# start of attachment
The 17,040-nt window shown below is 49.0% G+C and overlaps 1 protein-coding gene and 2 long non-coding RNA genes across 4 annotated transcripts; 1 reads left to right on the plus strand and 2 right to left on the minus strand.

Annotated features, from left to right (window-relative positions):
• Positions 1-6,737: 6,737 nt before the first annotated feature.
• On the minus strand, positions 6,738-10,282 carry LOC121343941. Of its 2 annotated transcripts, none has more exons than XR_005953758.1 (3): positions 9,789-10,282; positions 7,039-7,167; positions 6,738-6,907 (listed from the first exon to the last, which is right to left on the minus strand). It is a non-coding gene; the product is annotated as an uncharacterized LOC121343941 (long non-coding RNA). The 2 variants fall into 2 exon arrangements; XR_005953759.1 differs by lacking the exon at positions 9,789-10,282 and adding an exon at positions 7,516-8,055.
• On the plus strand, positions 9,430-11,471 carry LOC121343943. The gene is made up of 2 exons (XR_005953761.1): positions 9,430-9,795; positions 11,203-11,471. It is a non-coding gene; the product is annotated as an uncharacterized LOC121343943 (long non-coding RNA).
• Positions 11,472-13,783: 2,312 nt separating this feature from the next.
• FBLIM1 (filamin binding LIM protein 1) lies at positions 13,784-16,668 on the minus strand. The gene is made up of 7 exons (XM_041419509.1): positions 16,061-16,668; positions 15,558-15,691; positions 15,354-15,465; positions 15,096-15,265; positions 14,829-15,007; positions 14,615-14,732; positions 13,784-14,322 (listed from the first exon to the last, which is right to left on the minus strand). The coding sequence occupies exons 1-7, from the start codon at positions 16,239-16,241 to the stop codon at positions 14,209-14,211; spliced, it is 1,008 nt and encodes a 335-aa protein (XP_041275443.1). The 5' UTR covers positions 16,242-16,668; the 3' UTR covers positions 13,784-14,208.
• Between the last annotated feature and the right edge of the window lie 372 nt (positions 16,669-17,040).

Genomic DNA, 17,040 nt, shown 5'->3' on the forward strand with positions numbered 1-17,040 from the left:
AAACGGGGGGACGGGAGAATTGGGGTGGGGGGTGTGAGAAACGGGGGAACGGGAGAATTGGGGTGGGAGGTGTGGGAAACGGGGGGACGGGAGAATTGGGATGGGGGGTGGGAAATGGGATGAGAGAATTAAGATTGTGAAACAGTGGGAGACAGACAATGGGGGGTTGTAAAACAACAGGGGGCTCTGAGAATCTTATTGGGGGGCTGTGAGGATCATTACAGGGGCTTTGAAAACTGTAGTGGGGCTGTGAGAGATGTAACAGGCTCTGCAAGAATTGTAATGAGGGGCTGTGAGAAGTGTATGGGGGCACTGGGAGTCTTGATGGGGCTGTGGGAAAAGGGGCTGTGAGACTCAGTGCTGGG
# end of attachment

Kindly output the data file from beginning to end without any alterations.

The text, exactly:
The 17,040-nt window shown below is 49.0% G+C and overlaps 1 protein-coding gene and 2 long non-coding RNA genes across 4 annotated transcripts; 1 reads left to right on the plus strand and 2 right to left on the minus strand.

Annotated features, from left to right (window-relative positions):
• Positions 1-6,737: 6,737 nt before the first annotated feature.
• On the minus strand, positions 6,738-10,282 carry LOC121343941. Of its 2 annotated transcripts, none has more exons than XR_005953758.1 (3): positions 9,789-10,282; positions 7,039-7,167; positions 6,738-6,907 (listed from the first exon to the last, which is right to left on the minus strand). It is a non-coding gene; the product is annotated as an uncharacterized LOC121343941 (long non-coding RNA). The 2 variants fall into 2 exon arrangements; XR_005953759.1 differs by lacking the exon at positions 9,789-10,282 and adding an exon at positions 7,516-8,055.
• On the plus strand, positions 9,430-11,471 carry LOC121343943. The gene is made up of 2 exons (XR_005953761.1): positions 9,430-9,795; positions 11,203-11,471. It is a non-coding gene; the product is annotated as an uncharacterized LOC121343943 (long non-coding RNA).
• Positions 11,472-13,783: 2,312 nt separating this feature from the next.
• FBLIM1 (filamin binding LIM protein 1) lies at positions 13,784-16,668 on the minus strand. The gene is made up of 7 exons (XM_041419509.1): positions 16,061-16,668; positions 15,558-15,691; positions 15,354-15,465; positions 15,096-15,265; positions 14,829-15,007; positions 14,615-14,732; positions 13,784-14,322 (listed from the first exon to the last, which is right to left on the minus strand). The coding sequence occupies exons 1-7, from the start codon at positions 16,239-16,241 to the stop codon at positions 14,209-14,211; spliced, it is 1,008 nt and encodes a 335-aa protein (XP_041275443.1). The 5' UTR covers positions 16,242-16,668; the 3' UTR covers positions 13,784-14,208.
• Between the last annotated feature and the right edge of the window lie 372 nt (positions 16,669-17,040).

Genomic DNA, 17,040 nt, shown 5'->3' on the forward strand with positions numbered 1-17,040 from the left:
AAACGGGGGGACGGGAGAATTGGGGTGGGGGGTGTGAGAAACGGGGGAACGGGAGAATTGGGGTGGGAGGTGTGGGAAACGGGGGGACGGGAGAATTGGGATGGGGGGTGGGAAATGGGATGAGAGAATTAAGATTGTGAAACAGTGGGAGACAGACAATGGGGGGTTGTAAAACAACAGGGGGCTCTGAGAATCTTATTGGGGGGCTGTGAGGATCATTACAGGGGCTTTGAAAACTGTAGTGGGGCTGTGAGAGATGTAACAGGCTCTGCAAGAATTGTAATGAGGGGCTGTGAGAAGTGTATGGGGGCACTGGGAGTCTTGATGGGGCTGTGGGAAAAGGGGCTGTGAGACTCAGTGCTGGG